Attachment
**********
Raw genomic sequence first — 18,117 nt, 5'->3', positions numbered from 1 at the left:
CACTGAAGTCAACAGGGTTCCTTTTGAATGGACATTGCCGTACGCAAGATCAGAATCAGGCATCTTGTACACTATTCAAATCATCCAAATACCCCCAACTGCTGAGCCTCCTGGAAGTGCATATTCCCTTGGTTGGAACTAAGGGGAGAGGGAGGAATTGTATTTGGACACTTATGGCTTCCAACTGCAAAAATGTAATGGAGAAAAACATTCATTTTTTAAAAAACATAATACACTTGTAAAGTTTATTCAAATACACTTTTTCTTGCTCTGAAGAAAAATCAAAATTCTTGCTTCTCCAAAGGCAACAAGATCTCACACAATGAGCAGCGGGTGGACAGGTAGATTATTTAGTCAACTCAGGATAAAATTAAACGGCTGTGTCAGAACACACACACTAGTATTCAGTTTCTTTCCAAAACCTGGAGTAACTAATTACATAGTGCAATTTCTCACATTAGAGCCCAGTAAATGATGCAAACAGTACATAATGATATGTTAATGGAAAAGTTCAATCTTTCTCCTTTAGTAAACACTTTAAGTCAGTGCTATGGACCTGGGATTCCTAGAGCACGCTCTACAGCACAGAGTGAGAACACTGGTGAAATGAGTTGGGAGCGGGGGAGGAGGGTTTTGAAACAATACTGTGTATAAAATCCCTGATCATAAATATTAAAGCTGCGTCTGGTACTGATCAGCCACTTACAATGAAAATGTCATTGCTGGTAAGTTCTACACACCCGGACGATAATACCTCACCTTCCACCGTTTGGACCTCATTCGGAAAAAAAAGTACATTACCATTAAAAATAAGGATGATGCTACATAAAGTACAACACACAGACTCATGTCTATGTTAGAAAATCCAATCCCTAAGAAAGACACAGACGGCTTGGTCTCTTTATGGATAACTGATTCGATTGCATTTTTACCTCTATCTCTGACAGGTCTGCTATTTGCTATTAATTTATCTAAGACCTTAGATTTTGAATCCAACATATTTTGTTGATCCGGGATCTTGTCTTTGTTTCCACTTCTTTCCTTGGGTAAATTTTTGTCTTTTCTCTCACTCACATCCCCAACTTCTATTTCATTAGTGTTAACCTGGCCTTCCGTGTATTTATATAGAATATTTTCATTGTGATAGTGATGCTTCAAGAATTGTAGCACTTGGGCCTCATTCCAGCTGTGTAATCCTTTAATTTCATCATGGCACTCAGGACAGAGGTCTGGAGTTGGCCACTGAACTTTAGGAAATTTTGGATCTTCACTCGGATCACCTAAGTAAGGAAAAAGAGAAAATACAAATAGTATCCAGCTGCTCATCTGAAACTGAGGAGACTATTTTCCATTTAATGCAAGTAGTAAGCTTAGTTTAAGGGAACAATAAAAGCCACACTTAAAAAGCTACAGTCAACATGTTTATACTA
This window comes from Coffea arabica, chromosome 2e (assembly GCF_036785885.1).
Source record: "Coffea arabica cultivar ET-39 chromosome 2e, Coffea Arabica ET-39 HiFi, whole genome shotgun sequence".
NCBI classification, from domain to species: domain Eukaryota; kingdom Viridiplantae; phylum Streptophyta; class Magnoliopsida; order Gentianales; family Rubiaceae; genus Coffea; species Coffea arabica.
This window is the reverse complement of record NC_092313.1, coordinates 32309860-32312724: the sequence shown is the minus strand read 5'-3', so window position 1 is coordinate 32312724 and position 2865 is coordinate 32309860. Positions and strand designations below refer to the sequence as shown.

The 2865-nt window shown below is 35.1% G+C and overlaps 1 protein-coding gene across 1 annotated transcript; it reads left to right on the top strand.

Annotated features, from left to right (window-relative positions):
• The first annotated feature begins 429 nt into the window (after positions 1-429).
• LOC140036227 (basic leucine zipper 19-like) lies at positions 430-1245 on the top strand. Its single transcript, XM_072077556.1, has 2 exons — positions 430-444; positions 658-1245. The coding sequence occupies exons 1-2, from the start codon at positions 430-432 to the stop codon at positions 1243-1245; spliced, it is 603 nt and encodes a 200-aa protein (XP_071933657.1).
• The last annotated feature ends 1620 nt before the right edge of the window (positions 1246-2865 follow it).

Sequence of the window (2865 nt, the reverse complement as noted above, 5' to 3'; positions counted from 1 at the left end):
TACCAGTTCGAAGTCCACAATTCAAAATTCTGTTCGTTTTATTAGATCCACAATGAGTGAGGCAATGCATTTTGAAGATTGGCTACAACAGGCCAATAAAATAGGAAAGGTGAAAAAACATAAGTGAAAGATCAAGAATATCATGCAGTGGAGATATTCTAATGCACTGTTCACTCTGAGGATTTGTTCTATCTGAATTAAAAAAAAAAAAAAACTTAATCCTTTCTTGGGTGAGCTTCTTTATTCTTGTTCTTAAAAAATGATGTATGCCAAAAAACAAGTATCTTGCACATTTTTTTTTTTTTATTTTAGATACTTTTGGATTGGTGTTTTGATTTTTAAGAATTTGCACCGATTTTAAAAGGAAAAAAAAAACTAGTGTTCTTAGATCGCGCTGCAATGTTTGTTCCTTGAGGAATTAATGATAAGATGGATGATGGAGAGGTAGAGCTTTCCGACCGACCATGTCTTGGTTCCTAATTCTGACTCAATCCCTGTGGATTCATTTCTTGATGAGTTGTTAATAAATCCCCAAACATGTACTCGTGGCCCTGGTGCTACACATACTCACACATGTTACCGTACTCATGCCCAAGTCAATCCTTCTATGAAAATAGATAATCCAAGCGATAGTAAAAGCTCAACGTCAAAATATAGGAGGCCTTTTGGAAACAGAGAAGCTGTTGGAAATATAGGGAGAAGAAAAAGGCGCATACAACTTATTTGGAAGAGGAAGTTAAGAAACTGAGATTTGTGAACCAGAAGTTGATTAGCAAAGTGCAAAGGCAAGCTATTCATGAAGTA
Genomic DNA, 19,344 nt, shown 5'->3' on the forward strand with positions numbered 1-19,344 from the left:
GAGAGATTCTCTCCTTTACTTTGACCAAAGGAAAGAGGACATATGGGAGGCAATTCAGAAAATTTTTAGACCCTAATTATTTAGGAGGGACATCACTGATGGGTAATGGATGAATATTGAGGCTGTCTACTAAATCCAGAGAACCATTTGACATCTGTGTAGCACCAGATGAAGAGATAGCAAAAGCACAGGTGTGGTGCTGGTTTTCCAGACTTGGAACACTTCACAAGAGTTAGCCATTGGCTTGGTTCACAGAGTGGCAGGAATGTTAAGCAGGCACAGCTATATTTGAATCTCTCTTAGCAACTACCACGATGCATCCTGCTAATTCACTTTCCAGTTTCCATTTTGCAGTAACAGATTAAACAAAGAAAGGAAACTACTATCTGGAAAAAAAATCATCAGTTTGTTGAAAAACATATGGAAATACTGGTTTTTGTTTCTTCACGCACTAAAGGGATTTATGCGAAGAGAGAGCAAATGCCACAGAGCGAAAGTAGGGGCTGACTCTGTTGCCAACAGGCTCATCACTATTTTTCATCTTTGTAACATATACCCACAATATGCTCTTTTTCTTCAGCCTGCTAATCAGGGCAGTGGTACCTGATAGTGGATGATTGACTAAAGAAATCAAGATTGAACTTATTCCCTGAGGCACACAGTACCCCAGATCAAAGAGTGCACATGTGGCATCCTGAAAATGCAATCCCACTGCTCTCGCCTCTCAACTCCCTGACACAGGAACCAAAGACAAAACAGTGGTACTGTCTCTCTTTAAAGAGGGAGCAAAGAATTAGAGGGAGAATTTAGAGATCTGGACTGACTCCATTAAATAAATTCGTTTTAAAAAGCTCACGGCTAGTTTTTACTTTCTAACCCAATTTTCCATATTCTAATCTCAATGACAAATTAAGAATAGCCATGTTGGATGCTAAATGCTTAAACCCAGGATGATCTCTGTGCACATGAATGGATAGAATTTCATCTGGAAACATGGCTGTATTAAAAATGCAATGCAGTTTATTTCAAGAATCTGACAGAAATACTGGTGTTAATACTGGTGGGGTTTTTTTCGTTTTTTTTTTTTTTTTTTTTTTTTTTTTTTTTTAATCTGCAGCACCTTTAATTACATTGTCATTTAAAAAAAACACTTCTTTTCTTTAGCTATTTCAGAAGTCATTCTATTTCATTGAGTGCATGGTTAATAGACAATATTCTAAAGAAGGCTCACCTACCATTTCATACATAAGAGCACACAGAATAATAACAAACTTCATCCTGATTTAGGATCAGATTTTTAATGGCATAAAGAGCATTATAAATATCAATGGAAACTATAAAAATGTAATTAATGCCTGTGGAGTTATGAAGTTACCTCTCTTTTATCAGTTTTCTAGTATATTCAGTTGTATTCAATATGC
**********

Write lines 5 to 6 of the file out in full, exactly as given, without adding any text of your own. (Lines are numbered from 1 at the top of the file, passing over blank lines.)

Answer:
NCBI classification, from domain to species: domain Eukaryota; kingdom Viridiplantae; phylum Streptophyta; class Magnoliopsida; order Gentianales; family Rubiaceae; genus Coffea; species Coffea arabica.
This window is the reverse complement of record NC_092313.1, coordinates 32309860-32312724: the sequence shown is the minus strand read 5'-3', so window position 1 is coordinate 32312724 and position 2865 is coordinate 32309860. Positions and strand designations below refer to the sequence as shown.